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NAPA MAN PLEADS NO CONTEST TO SELLING AND DISPENSING CONTACT LENSES WITHOUT A LICENSE

Arrest underscores California State Board of Optometry's efforts to halt unlicensed practice

 

FOR IMMEDIATE RELEASE
February 1, 2012
CONTACT:
Russ Heimerich (916) 574-8171

NAPA – A Napa man has pleaded "no contest" to misdemeanor criminal charges for selling cosmetic contact lenses without a license. The plea comes as the result of a "sting" operation conducted by the California Department of Consumer Affairs" Division of Investigation on behalf of the California Board of Optometry.

Ahmad Hussein Marini, who worked as General Manager of the "Doc of Rock" store in Napa, was placed on three years" probation as a result of his plea. In addition, store owner Najjar R. Sadeddin, was ordered to pay $6,000 in fines, including nearly $2,500 to the Board of Optometry to cover the cost of its investigation.

"This investigation should send a warning that the Department of Consumer Affairs and the Board of Optometry will not tolerate unlicensed activity in California," said Department of Consumer Affairs Director Denise Brown. "Unlicensed activity undermines the credibility and undercuts the business of licensed professionals. More importantly, as in this case, there is potential for great consumer harm."

"People don't realize just how dangerous it is to buy cosmetic contact lenses without a prescription," said Board of Optometry Executive Officer Mona Maggio. "If contacts aren't fitted properly, they can cause serious eye damage and, in extreme cases, blindness and eye loss."

The investigation began as the result of a complaint from a consumer, who alleged Sadeddin was selling and dispensing cosmetic contact lenses without a license. Thirty days after informing him that was against the law, the Board sent out a representative acting as a consumer who found the shop was still operating illegally. The Division of Investigation then conducted its sting operation and arrested Sadeddin.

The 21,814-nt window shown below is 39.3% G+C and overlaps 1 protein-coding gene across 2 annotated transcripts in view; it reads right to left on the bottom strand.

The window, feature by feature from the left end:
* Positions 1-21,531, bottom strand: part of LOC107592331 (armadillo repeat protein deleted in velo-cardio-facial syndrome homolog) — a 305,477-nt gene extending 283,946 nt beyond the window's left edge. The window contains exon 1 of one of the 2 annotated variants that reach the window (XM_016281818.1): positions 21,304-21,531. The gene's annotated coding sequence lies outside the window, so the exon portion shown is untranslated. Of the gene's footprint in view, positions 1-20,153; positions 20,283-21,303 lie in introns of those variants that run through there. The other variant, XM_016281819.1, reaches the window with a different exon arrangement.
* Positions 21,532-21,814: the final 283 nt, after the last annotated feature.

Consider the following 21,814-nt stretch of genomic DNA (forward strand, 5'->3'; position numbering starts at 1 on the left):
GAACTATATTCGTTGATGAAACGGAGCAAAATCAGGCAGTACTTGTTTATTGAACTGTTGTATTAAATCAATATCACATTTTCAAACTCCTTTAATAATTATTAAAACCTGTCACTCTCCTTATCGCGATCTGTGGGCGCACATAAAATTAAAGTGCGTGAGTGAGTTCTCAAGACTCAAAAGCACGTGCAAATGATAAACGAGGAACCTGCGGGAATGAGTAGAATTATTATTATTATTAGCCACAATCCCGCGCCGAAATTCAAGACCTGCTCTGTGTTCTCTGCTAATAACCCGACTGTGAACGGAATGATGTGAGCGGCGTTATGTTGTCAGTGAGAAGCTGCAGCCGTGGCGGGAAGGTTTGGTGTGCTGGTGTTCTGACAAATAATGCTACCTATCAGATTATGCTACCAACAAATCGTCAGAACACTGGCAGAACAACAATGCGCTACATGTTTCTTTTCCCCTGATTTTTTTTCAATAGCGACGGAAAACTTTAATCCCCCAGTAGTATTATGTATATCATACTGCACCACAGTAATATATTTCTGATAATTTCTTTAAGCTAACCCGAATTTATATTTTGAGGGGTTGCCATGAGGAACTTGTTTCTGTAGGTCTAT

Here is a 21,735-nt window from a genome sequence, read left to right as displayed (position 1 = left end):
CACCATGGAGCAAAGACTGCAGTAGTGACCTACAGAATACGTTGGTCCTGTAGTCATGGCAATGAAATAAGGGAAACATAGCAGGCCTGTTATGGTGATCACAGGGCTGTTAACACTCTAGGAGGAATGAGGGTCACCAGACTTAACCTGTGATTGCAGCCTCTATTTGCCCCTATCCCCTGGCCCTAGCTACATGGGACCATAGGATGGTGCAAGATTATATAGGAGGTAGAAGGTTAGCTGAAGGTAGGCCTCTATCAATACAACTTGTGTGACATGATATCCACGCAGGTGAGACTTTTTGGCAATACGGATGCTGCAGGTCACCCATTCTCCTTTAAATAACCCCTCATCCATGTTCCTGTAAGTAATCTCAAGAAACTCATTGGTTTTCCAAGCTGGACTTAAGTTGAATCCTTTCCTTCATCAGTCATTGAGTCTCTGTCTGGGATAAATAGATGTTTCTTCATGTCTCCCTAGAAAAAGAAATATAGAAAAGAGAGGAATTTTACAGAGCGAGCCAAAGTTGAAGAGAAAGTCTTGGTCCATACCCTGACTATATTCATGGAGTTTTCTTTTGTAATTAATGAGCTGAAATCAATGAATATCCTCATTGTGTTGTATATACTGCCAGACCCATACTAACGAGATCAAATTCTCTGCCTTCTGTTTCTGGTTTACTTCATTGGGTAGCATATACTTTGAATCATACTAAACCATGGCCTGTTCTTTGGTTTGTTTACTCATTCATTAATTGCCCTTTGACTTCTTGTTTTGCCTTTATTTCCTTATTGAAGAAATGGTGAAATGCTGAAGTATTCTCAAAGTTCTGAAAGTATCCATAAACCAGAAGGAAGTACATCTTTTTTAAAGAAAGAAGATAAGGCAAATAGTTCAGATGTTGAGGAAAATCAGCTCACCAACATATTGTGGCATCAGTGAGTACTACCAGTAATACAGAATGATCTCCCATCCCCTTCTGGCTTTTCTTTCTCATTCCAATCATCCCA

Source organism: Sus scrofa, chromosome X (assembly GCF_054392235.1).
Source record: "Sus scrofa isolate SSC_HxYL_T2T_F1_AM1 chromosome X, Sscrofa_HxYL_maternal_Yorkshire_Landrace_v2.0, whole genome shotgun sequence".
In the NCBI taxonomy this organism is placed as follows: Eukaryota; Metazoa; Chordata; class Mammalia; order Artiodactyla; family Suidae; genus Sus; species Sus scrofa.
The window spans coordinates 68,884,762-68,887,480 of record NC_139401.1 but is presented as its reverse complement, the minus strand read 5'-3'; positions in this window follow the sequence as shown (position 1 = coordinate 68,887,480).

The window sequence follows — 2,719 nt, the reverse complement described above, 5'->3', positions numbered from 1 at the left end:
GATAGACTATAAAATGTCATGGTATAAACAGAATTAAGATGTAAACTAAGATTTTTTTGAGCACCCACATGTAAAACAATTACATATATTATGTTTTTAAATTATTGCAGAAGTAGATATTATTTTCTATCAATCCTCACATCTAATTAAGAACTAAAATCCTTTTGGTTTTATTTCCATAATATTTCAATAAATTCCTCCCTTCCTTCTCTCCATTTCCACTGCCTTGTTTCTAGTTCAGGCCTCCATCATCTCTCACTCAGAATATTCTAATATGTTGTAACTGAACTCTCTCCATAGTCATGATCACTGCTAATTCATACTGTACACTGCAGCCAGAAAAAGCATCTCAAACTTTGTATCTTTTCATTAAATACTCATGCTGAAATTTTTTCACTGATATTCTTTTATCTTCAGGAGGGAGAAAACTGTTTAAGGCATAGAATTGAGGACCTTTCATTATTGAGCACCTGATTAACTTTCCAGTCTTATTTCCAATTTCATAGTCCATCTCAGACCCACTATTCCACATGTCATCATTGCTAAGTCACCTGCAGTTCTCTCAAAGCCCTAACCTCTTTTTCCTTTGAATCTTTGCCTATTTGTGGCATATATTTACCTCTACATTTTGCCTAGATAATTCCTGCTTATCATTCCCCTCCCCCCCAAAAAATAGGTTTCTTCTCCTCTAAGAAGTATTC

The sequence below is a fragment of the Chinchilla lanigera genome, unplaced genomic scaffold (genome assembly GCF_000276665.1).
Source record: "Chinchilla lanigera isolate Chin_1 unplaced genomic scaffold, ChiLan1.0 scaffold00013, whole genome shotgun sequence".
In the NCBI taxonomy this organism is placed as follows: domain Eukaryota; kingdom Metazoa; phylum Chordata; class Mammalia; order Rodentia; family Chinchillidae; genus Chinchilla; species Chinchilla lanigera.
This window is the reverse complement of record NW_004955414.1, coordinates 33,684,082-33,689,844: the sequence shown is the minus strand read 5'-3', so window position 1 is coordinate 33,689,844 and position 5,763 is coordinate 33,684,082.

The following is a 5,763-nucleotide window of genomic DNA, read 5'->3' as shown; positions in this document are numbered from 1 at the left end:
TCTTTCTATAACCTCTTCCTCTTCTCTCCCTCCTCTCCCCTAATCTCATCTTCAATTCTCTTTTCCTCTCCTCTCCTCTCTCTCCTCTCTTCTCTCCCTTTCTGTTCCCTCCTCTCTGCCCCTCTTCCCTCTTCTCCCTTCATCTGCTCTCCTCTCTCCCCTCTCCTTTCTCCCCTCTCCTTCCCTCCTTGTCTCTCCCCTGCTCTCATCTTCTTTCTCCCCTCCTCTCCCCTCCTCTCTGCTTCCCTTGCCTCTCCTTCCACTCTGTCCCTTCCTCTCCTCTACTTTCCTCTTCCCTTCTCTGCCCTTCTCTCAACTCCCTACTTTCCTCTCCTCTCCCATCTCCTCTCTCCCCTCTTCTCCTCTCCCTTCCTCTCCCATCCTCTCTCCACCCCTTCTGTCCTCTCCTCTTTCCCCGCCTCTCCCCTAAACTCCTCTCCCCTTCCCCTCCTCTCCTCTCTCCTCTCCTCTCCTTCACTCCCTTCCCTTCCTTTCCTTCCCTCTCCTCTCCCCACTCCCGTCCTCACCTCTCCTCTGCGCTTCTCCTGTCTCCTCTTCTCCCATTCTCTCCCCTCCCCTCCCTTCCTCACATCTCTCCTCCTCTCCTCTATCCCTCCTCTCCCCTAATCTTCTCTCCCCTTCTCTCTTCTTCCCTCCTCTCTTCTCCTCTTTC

Decorative contact lenses are especially popular among teens and young adults, and come in a variety of colors and styles. However, like corrective contact lenses, decorative contact lenses may only be obtained with a prescription written by a licensed optometrist or ophthalmologist.

Non-prescription contact lenses that are not properly fitted can cause problems with the eyelid, the conjunctiva, the various layers of the cornea, and even the tear film that covers the outer surface of the eye. There have been reported cases of serious corneal ulcers and infections leading to more serious internal ocular infections. Uncontrolled infection can lead to corneal scarring, vision impairment, and even blindness and eye loss.

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The Board of Optometry operates under the umbrella of the California Department of Consumer Affairs. Our mission is to serve the public and optometrists by promoting and enforcing laws and regulations which protect the health and safety of California's consumers and to ensure high quality care. Visit the Board's web site at www.optometry.ca.gov